Yair. Discovered some time ago that Dawkins is apparently a competent evolutionary biologist, but not a top one. Pretty sure his claim of ‘a selfish gene’ has been challenged within his discipline
Nor is he much of a philosopher imo.
Although I’ve never actually heard him claim to be an atheist spokesperson, he allows others to make that claim.
Happy to listen to him about evolutionary biology. On anything else, not so much.
“Controversial British evolutionary biologist Richard Dawkins is well-known for his criticism of religion, but a new Rice University study of British scientists reveals that a majority who mentioned Dawkins’ work during research interviews reject his approach to public engagement and said his work misrepresents science and scientists because he conveys the wrong impression about what science can do and the norms that scientists observe in their work.”
The full article linked below is worth a glance. I am not claiming the articles I have cited are definitive. I only claim that Richard Dawkins should not be taken on face value. Nor should any public intellectual.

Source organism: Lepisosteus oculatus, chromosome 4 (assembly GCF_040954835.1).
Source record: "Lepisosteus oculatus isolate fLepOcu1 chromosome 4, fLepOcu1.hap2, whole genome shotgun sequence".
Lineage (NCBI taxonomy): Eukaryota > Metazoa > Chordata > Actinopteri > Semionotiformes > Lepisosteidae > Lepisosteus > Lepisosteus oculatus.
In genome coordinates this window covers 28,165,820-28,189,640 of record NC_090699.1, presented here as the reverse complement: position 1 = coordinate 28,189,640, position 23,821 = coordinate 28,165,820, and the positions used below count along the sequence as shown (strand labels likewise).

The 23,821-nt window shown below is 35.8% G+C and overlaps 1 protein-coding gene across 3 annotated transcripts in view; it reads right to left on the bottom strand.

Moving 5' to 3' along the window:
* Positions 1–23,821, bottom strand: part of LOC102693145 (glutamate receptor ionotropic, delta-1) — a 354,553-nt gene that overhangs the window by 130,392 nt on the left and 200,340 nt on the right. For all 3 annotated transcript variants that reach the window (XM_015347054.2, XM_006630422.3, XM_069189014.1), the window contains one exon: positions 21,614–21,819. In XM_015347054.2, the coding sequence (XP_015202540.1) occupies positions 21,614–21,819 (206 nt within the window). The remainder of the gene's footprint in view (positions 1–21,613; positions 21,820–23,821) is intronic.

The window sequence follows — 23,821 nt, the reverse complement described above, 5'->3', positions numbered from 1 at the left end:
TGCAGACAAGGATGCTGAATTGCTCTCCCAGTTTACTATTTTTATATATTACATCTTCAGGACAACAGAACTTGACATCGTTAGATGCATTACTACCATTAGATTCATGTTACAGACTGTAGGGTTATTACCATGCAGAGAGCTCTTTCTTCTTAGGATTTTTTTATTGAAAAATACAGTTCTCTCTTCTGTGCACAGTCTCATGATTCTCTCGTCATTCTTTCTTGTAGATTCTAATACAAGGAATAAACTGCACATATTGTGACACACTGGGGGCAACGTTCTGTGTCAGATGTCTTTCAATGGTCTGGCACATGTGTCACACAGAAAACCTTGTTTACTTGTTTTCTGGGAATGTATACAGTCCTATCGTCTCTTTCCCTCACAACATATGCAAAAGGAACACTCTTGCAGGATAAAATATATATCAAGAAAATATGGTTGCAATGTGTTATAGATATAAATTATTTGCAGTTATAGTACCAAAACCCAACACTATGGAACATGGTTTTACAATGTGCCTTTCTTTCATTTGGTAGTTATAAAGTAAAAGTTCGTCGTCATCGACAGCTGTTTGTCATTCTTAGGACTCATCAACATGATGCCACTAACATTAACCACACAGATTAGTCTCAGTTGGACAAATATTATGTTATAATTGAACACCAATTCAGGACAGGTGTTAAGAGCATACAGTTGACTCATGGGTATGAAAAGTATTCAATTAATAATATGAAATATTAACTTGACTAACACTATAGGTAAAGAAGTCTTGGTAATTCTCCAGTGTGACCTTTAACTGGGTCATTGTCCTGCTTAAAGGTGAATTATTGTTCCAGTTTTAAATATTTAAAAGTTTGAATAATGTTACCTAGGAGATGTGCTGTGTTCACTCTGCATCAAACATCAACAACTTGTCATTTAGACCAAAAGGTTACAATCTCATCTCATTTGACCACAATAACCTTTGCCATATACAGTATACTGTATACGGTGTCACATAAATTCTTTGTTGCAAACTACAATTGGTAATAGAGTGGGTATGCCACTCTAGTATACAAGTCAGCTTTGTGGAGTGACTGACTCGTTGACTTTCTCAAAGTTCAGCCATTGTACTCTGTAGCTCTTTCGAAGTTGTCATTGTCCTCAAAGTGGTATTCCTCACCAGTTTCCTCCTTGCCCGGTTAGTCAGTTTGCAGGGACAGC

“To begin with, I never bought his argument in The Selfish Gene (TSG), the book that (rightly) launched him as a top rate science popularizer, back in 1976. I read and appreciated the book for the first time a few years later (I was in middle school when it came out), but I always thought that his arch-rival, paleontologist Stephen Jay Gould, while himself an interesting, shall we say, character, was much closer to the mark. In a nutshell, TSG presents an exceedingly reductionist view of biology that is simply incapable, in my mind, of taking in the bewildering variety of biological phenomena that we have documented ever since Darwin. Dawkins’ focus on the gene level and only the gene level, his refusal to take seriously the idea of multi-level selection, his (later) casual dismissal of epigenetics, his ridicule of advances coming out of paleontology, his utter ignorance (judging from the fact that he hardly wrote about it at all) of important concepts like phenotypic plasticity, phenotypic accommodation, niche selection, robustness, and evolvability — to mention but a few — meant to me that his view of biology was hopelessly limited.”